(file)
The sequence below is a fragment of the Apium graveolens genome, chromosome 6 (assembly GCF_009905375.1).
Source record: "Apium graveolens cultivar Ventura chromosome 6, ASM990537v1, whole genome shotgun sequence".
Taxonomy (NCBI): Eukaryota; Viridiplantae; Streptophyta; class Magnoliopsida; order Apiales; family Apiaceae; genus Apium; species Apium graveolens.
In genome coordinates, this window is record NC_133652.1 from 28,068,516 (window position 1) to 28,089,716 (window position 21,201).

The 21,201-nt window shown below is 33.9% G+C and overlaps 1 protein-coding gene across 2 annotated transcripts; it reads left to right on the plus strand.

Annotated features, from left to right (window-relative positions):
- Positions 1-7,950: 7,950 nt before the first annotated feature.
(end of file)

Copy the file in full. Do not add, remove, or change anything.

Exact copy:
The sequence below is a fragment of the Apium graveolens genome, chromosome 6 (assembly GCF_009905375.1).
Source record: "Apium graveolens cultivar Ventura chromosome 6, ASM990537v1, whole genome shotgun sequence".
Taxonomy (NCBI): Eukaryota; Viridiplantae; Streptophyta; class Magnoliopsida; order Apiales; family Apiaceae; genus Apium; species Apium graveolens.
In genome coordinates, this window is record NC_133652.1 from 28,068,516 (window position 1) to 28,089,716 (window position 21,201).

The 21,201-nt window shown below is 33.9% G+C and overlaps 1 protein-coding gene across 2 annotated transcripts; it reads left to right on the plus strand.

Annotated features, from left to right (window-relative positions):
- Positions 1-7,950: 7,950 nt before the first annotated feature.